The Early Word: Cocoron

Kitschy, but also cute.
Kitschy, but also cute.

Over the weekend, we popped into Cocoron, a new soba restaurant at 61 Delancey Street (212-925-5220). The space is diminutive, with an L-shaped counter that seats eight, and three tables that each sit two customers. But what the restaurant lacks in size, it makes up for in flavor.

Miso coleslaw
Miso coleslaw

We started our meal with miso coleslaw ($2.50), which was a small portion (er, large morsel) of red cabbage tossed with a miso vinaigrette and sprinkled with sesame seeds.

Mini daikon salad
Mini daikon salad

To accompany the coleslaw, we ordered the mini daikon salad ($3.50), a sizable mound of julienned daikon topped with nori, bonito, fried garlic, and sesame seeds that came with a rice vinegar and soy-based dressing. Like the coleslaw, it was cool, crunchy, and zippy, whetting the appetite for the soba to come.

The menu is divided into cold and hot soba and includes information on the health benefits of each dish (for example, "For that groggy hangover, freshen up with the natto soba"). Given the frigid temperatures outside, we ordered the hot stamina soba ($9.50) and the tororo wakame soba ($9).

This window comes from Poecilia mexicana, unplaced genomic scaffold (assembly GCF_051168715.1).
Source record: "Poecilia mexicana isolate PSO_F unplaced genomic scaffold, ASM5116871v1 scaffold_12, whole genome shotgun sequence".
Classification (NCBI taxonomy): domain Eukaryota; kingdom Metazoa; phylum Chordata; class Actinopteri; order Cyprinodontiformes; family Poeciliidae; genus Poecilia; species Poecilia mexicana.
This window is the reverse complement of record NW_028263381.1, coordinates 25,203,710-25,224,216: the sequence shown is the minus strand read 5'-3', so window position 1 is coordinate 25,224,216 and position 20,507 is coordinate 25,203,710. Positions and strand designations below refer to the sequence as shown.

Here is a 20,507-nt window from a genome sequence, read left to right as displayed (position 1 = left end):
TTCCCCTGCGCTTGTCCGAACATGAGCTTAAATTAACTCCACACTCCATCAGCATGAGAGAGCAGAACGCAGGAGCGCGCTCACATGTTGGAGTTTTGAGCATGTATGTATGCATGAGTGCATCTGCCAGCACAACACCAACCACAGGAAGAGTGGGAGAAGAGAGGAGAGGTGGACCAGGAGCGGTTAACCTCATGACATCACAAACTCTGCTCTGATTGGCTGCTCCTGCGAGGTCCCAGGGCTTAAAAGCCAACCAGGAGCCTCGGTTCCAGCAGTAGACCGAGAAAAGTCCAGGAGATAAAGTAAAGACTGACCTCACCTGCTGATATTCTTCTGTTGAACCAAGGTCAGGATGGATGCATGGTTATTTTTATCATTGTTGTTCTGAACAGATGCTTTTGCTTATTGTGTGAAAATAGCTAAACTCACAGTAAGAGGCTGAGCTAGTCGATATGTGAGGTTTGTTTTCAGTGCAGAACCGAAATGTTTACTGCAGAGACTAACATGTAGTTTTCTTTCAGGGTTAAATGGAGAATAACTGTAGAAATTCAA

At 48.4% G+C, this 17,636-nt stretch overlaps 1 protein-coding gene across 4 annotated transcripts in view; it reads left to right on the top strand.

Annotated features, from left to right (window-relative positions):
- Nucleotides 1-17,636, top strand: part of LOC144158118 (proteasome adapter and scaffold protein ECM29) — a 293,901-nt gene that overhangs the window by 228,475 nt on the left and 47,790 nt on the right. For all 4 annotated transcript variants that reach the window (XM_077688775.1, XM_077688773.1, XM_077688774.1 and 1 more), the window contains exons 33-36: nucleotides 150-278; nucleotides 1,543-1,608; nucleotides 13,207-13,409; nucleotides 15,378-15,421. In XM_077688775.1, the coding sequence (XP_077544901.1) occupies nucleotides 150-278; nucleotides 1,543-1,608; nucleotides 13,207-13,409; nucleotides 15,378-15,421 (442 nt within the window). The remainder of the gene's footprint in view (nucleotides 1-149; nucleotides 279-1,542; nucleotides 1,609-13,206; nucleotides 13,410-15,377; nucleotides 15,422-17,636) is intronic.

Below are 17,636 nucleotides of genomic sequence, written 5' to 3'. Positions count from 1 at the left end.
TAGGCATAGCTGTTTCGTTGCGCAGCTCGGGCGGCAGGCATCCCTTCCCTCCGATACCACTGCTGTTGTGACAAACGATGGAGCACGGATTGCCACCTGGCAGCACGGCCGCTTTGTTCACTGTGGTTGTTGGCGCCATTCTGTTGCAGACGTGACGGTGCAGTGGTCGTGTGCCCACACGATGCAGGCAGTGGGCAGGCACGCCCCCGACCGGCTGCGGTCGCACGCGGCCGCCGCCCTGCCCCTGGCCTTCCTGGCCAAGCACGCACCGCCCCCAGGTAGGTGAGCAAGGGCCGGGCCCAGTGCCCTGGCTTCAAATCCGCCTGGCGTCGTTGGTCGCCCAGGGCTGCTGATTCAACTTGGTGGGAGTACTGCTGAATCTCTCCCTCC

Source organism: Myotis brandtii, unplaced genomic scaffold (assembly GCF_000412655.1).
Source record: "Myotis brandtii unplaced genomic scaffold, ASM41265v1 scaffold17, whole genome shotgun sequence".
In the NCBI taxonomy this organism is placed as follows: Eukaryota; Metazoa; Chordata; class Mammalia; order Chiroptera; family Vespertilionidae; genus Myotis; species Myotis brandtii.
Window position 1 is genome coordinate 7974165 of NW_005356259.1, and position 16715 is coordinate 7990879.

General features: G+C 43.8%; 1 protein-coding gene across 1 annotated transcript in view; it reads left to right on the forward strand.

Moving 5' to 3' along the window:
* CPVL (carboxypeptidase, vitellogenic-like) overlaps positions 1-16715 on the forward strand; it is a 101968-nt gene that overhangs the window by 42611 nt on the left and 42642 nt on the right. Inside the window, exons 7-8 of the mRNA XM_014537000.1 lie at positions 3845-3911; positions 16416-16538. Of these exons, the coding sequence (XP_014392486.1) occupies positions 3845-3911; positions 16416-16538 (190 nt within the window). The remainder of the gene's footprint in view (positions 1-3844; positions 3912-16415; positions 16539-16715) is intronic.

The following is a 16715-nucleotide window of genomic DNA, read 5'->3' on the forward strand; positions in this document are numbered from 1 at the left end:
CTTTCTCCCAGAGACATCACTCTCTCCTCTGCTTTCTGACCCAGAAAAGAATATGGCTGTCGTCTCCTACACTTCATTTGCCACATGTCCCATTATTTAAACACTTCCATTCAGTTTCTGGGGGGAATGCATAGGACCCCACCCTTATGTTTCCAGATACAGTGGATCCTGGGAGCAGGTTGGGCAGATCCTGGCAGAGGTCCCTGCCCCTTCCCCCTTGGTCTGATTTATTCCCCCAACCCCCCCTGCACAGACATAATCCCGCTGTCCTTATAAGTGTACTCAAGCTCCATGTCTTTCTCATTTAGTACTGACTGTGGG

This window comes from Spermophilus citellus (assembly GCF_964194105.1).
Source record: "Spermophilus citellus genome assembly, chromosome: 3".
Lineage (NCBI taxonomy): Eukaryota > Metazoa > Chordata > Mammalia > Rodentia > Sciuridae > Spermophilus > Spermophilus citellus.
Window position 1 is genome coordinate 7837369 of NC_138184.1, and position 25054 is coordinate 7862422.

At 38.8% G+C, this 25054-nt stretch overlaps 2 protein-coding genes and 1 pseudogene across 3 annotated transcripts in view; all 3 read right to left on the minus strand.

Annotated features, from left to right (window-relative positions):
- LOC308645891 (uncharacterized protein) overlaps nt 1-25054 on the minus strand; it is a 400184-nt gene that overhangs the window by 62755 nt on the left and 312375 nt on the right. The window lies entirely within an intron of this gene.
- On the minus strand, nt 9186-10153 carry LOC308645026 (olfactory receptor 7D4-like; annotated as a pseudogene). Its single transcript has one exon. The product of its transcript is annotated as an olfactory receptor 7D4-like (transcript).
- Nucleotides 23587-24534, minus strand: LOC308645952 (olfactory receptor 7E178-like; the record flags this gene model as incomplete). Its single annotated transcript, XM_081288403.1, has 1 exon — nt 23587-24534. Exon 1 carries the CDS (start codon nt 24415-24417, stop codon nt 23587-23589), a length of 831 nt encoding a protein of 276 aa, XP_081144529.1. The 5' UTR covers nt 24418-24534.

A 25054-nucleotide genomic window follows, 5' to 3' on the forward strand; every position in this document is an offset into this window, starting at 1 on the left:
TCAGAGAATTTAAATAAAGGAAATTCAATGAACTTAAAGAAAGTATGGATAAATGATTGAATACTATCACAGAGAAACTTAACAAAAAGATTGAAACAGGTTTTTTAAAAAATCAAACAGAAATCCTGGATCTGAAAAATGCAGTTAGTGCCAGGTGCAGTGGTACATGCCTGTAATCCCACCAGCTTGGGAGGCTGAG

Hot stamina soba: so steamy!
Hot stamina soba: so steamy!

The stamina soba came showered with slivered scallions and thinly sliced pork. The pork was a little fatty, but the bonito-rich broth was mildly smoky and piping hot. Because the broth was so hot, the noodles ended up being slightly overdone by the time we finished the bowl, but the broth was so warming and delicious it didn't matter.

Tororo wakame soba will make you younger.
Tororo wakame soba will make you younger.

A pool of grated yam floated atop the broth in the tororo wakame soba, which encompassed a healthy dose of bright green wakame seaweed -- this was the "anti-aging soba," after all.

How can you not love a restaurant that gives you free money?
How can you not love a restaurant that gives you free money?

Service was efficient and as pleasant as could be; when we left the restaurant we were even presented with a five yen coin for good luck. Cocoron means "heartwarming" in Japanese, which is very apropos; when we left the restaurant, we did so with our bodies warm and also our hearts.

Have a tip or restaurant-related news? Send it to fork@villagevoice.com.


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